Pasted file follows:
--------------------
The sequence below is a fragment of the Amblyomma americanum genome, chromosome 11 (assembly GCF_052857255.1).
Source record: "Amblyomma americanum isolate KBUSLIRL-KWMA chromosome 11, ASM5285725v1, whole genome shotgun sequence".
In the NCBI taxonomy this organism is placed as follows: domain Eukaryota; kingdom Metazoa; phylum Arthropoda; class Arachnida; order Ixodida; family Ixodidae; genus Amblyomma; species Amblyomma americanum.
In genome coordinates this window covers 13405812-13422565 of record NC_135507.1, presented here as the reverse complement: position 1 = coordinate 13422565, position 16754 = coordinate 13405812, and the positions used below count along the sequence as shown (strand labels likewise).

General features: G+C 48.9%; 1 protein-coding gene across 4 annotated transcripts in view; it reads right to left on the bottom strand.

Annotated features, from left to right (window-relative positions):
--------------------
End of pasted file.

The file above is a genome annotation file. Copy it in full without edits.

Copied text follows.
The sequence below is a fragment of the Amblyomma americanum genome, chromosome 11 (assembly GCF_052857255.1).
Source record: "Amblyomma americanum isolate KBUSLIRL-KWMA chromosome 11, ASM5285725v1, whole genome shotgun sequence".
In the NCBI taxonomy this organism is placed as follows: domain Eukaryota; kingdom Metazoa; phylum Arthropoda; class Arachnida; order Ixodida; family Ixodidae; genus Amblyomma; species Amblyomma americanum.
In genome coordinates this window covers 13405812-13422565 of record NC_135507.1, presented here as the reverse complement: position 1 = coordinate 13422565, position 16754 = coordinate 13405812, and the positions used below count along the sequence as shown (strand labels likewise).

General features: G+C 48.9%; 1 protein-coding gene across 4 annotated transcripts in view; it reads right to left on the bottom strand.

Annotated features, from left to right (window-relative positions):